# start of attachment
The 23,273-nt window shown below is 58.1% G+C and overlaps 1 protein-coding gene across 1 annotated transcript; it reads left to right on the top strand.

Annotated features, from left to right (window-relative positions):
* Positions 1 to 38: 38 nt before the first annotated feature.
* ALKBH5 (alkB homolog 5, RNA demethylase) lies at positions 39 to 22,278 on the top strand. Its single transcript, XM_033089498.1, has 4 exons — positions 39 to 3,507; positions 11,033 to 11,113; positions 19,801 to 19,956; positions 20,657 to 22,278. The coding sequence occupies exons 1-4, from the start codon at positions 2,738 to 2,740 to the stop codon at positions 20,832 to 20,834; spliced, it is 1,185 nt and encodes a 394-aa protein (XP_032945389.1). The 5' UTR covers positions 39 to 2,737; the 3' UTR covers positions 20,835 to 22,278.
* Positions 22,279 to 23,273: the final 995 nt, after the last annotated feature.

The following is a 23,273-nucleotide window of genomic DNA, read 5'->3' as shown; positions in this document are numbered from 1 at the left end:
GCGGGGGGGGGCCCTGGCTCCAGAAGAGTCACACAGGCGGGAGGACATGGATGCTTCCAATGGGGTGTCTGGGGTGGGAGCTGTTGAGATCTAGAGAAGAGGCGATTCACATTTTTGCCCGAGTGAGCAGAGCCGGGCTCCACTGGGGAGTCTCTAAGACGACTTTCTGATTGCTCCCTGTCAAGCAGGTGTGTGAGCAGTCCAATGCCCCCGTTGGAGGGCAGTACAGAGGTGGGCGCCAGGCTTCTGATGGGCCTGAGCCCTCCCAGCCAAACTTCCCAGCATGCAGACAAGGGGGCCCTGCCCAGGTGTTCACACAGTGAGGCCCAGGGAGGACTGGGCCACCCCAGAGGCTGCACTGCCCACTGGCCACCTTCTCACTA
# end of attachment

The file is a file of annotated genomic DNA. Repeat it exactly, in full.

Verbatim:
The 23,273-nt window shown below is 58.1% G+C and overlaps 1 protein-coding gene across 1 annotated transcript; it reads left to right on the top strand.

Annotated features, from left to right (window-relative positions):
* Positions 1 to 38: 38 nt before the first annotated feature.
* ALKBH5 (alkB homolog 5, RNA demethylase) lies at positions 39 to 22,278 on the top strand. Its single transcript, XM_033089498.1, has 4 exons — positions 39 to 3,507; positions 11,033 to 11,113; positions 19,801 to 19,956; positions 20,657 to 22,278. The coding sequence occupies exons 1-4, from the start codon at positions 2,738 to 2,740 to the stop codon at positions 20,832 to 20,834; spliced, it is 1,185 nt and encodes a 394-aa protein (XP_032945389.1). The 5' UTR covers positions 39 to 2,737; the 3' UTR covers positions 20,835 to 22,278.
* Positions 22,279 to 23,273: the final 995 nt, after the last annotated feature.

The following is a 23,273-nucleotide window of genomic DNA, read 5'->3' as shown; positions in this document are numbered from 1 at the left end:
GCGGGGGGGGGCCCTGGCTCCAGAAGAGTCACACAGGCGGGAGGACATGGATGCTTCCAATGGGGTGTCTGGGGTGGGAGCTGTTGAGATCTAGAGAAGAGGCGATTCACATTTTTGCCCGAGTGAGCAGAGCCGGGCTCCACTGGGGAGTCTCTAAGACGACTTTCTGATTGCTCCCTGTCAAGCAGGTGTGTGAGCAGTCCAATGCCCCCGTTGGAGGGCAGTACAGAGGTGGGCGCCAGGCTTCTGATGGGCCTGAGCCCTCCCAGCCAAACTTCCCAGCATGCAGACAAGGGGGCCCTGCCCAGGTGTTCACACAGTGAGGCCCAGGGAGGACTGGGCCACCCCAGAGGCTGCACTGCCCACTGGCCACCTTCTCACTA